Bears finding new ways to win without star big man Tristan Clark

Baylor sophomore forward Tristan Clark takes a minute to rest in a game against South Dakota on Nov. 27 at the Ferrell Center. Clark suffered a left knee injury last week and will miss the remainder of the season. Lariat File Photo

By Ben Everett | Sports Editor

Baylor men’s basketball entered the season with only a few experienced players. The Bears lost four key contributors from the 2017-18 season to graduation and one to an injury. Four of five starters this season are either new to Baylor or played a bench role last season. The lone returning starter was sophomore forward Tristan Clark.

That changed last week when Clark was ruled out for the season due to a left knee injury. Baylor head coach Scott Drew said Clark was an integral part of both their offensive and defensive systems.

“You look at Tristan. […] That’s a pretty good guy to give the ball to because he finishes at a high rate,” Drew said. “The other thing is he does such a great job passing out of double teams. Defensively, we were one of the top-10 shot-blocking teams in the nation percentage-wise and he was a big part of that.”

In their first game without Clark, the Bears started 6-foot-5 forward Mark Vital at center against No. 7-ranked Kansas. A late run by Baylor fell short in the end, but Vital dominated the glass in the loss, securing eight offensive rebounds to keep the Bears in the game.

Vital said Clark wanted the players to play hard and prioritize rebounding, and Vital followed suit.

“Tristan told us before the game that he couldn’t be out there, so he told us to play as hard as we can and crash the boards,” Vital said. “I took that personally.”

Clark averaged a team-high 14.6 points per game before the injury. Freshman guard Jared Butler, who has started two games in Clark’s absence, said the whole offensive system has a different feel without Clark.

“We’re running a different offense,” Butler said. “We usually play through Tristan and we didn’t play through that, so it was a different feel.”

On Monday, the Bears traveled to Stillwater to face Oklahoma State in their second Big 12 road game. Baylor’s offense looked completely different, with the team knocking down a season-high 15 3-pointers in the 73-69 win. Drew said the team relied on defense and rebounding before the injury, but now the Bears are attempting to outshoot other teams.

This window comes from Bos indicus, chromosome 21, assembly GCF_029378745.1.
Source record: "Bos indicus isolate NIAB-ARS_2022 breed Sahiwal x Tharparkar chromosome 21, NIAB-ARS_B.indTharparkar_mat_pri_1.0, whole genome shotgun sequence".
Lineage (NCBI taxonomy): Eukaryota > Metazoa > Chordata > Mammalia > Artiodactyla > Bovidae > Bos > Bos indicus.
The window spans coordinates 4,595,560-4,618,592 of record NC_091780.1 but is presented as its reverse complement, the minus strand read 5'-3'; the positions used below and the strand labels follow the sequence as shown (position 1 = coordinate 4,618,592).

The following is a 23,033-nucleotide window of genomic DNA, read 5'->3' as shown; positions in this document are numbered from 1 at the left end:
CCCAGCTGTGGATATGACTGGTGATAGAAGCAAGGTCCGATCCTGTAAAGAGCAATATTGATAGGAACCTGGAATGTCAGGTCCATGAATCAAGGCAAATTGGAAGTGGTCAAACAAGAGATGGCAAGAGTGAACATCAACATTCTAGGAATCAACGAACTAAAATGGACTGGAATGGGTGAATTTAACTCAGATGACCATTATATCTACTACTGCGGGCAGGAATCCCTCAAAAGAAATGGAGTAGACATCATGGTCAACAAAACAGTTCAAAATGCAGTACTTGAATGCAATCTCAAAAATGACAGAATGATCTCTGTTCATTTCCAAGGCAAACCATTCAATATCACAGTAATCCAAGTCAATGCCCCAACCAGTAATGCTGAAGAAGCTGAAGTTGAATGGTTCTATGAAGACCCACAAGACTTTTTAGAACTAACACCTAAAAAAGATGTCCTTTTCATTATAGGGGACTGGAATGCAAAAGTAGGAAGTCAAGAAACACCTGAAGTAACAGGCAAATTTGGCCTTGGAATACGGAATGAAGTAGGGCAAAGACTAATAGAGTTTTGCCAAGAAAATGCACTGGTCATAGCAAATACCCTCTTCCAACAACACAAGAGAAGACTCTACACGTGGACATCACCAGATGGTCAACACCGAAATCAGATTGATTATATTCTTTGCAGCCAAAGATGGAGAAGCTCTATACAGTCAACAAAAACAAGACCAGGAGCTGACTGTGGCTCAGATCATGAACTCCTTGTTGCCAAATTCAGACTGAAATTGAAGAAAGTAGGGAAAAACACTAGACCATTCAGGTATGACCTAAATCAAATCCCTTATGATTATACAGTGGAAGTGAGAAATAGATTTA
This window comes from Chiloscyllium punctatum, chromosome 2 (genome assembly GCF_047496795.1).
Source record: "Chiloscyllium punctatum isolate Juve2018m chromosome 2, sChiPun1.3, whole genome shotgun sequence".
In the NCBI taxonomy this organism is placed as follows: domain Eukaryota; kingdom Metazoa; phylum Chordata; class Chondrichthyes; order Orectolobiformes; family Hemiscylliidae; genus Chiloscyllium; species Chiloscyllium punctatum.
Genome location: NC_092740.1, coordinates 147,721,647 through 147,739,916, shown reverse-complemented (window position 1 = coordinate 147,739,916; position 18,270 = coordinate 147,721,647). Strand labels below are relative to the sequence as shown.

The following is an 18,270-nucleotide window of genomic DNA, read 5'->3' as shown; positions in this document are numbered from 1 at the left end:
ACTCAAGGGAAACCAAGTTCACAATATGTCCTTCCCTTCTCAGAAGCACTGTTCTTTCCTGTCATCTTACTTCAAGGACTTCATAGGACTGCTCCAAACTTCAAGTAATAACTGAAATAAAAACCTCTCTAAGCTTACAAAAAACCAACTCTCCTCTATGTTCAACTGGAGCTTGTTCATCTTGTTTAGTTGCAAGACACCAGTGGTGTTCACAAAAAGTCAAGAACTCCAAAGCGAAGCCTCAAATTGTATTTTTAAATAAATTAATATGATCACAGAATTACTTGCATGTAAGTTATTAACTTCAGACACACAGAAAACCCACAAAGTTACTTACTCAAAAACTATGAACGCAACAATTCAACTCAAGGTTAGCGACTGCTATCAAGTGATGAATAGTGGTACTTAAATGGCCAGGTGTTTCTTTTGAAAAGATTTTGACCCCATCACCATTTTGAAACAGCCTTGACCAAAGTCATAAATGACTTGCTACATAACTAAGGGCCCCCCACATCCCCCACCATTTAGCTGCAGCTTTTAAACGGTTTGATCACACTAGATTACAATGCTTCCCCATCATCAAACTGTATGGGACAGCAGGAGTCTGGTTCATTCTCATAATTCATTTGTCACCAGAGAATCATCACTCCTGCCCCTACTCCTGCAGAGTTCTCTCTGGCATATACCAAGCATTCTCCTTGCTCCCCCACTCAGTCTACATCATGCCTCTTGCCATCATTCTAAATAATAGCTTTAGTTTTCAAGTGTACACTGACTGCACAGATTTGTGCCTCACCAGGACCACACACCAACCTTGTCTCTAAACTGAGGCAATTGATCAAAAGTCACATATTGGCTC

“The irony is early in the year, defense and rebounding helped us win games,” Drew said. “But conference-only stats, we have the No. 1 offense in the Big 12 and lowest turnover percentage. It took us a couple weeks to get to that with everybody healthy and now we have to do the same thing.”

Senior guard King McClure, who is third on the team in points scored, made his mark in the win over the Cowboys. McClure notched a career-high 29 points on 7-for-11 shooting from 3-point range. Drew said the silver lining for Clark’s injury is that it allows other players to step up and lead the team.

“That’s the great thing about a team is it gives other people opportunities to step up,” Drew said. “I know everyone on the team was down and upset for Tristan, but we have good leadership and we have good character. These guys want to win and compete and now they have an opportunity to do that in the Big 12.”

Sitting at 10-6 and 2-2 in the Big 12, the Bears are currently projected to finish eighth in the conference by KenPom, a college basketball statistics website. Baylor is looking to make its way back into the NCAA Tournament after missing out last year. Drew said the coaching staff is doing all it can to maximize the talents of the players they have available.

“That’s the exciting thing as coaches,” Drew said. “Whatever players you have, trying to put them in a position to be successful. We had just figured it out with Tristan and now we’ve got to figure it out without him.”

Baylor has a chance to notch a resume-building win when it faces No. 8-ranked Texas Tech at 5 p.m. Saturday at the Ferrell Center.